Most of the book is a slog through "how to begin" various sports, including running, swimming, cycling, and cross-country skiing. This information may be useful for people who absolutely have never done any serious exercise, but these sections are addressed to a general audience, with practically no information that is of particular use to an "over fifty."

With so many people who have exercised one way or another getting older, there remains a crying need for a book that actually addresses the issues that aging athletes will encounter as the years go by. As the old saying goes, aging isn't for cowards, it's a tough process that has to be addressed head-on, not sugar-coated and pep-talked out of existence.
I am one of the 30% of very fat adults. I have always been overweight and don't really know how to exercise and get fit. This is a good book, well written but it is not the kind of book i need right now.
It is scientific in tone and attitude, full of good facts and the kind of knowledge that is testable in a college classroom. Weak on motivation and push to get and keep going. The first half is a introduction to exercise physiology, with the chapter on the brain(6) especially well done. The second half is a introduction to several different outdoors sports to open up vistas to the already fit---skiing, swimming, running, walking, rowing. And that is the problem for me with the book, it is preaching to the choir, those who are already fit. Who exercised through their 40's rather than reading and playing with the computer as did i. So if you are in the targetted audience this is a very good book, but if not it is just ok....
Motivation, push, desire. These are the things needed by novice walkers, not provided by the book. It assumes you are already on the positive feedback curve where you feel better because you are fit and now need a variety of things to do with your body. Assuming this type of person the book is a very good buy as it will give you a few new facts and lots of choices to investigate.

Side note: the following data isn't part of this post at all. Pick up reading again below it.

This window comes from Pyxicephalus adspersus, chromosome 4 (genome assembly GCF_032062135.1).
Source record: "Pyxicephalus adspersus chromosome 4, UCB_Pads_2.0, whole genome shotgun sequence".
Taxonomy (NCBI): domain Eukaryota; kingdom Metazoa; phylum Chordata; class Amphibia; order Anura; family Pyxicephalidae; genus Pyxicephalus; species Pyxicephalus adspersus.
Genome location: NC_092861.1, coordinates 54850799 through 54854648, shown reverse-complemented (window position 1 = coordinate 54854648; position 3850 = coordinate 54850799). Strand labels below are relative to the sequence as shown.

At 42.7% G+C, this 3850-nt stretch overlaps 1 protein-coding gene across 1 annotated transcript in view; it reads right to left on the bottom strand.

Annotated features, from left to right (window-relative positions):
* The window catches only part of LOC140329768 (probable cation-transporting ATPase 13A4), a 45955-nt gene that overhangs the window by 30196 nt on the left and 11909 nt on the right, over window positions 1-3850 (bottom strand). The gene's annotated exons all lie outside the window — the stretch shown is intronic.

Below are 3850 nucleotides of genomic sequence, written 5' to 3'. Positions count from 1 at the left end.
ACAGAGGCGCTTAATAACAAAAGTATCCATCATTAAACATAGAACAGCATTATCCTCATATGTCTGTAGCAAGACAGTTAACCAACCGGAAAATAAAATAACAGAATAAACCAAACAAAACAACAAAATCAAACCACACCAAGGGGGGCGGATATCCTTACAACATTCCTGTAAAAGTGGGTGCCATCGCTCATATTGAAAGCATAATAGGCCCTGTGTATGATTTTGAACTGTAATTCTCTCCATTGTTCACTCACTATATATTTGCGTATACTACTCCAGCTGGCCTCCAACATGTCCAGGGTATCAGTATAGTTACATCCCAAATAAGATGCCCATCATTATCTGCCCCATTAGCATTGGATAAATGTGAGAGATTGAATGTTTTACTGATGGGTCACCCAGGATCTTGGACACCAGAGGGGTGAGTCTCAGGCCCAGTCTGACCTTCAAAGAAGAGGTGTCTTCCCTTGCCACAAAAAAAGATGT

So it is not directed to me, or the rest of us need to get fit bfore the fat kills us....But rather to the rest of you who approach 50 worrying that the best years are behind you. This is a good place for you to start.
I was hoping that this book would tell me how to go from a moderately fit fifty-year-old to a very fit fifty-one-year-old. Unfortunately, it is written for the person who has been incredibly fit through their forties and tells them how to maintain that through their fifties. I think its target audience is quite small.
The examples of fitness Mr. Sloan uses are definitely those of people who have been running marathons, racing on cross-country skis, and who have been punishing themselves physically for many years. In one chapter, he tells his readers how to find their ideal exercising heartrate. He uses the example of a forty-two year old man with a resting heart rate of 43. This person is already incredibly fit and probably doesn't need a book to tell him how to stay that way.
In another example, he says suppose you now run ten kilometers in forty-three minutes. That is a pace of about seven minutes a mile for six miles - there are very few people approaching fifty who can do that.
There is a lot of good information about training using heart rate has a monitor. The chapter on stretching is also very good and probably the most useable chapter in the book. Unfortunately, most of the book is directed to people who are more fit than most of us can even dream about.
I used this book, along with "Body for Life", to work out a routine that matched my lifestyle and capabilities, and get rid of 30 pounds of fat that I had accumulated since college days. I just finished my first Power Walk marathon this spring, and am training for my first 10K next year at age 70. This book leads you through many, many options; swimming, hiking, walking, running, bike riding, etc. with great advice on each. I keep it filed with my jogging shoes and my hand weights for quick reference. It's not the only book you will need to get in shape, but it is one of the few, and it is one you will refer to weekly as you progress from couch potato to 'ramblin Grandpa'.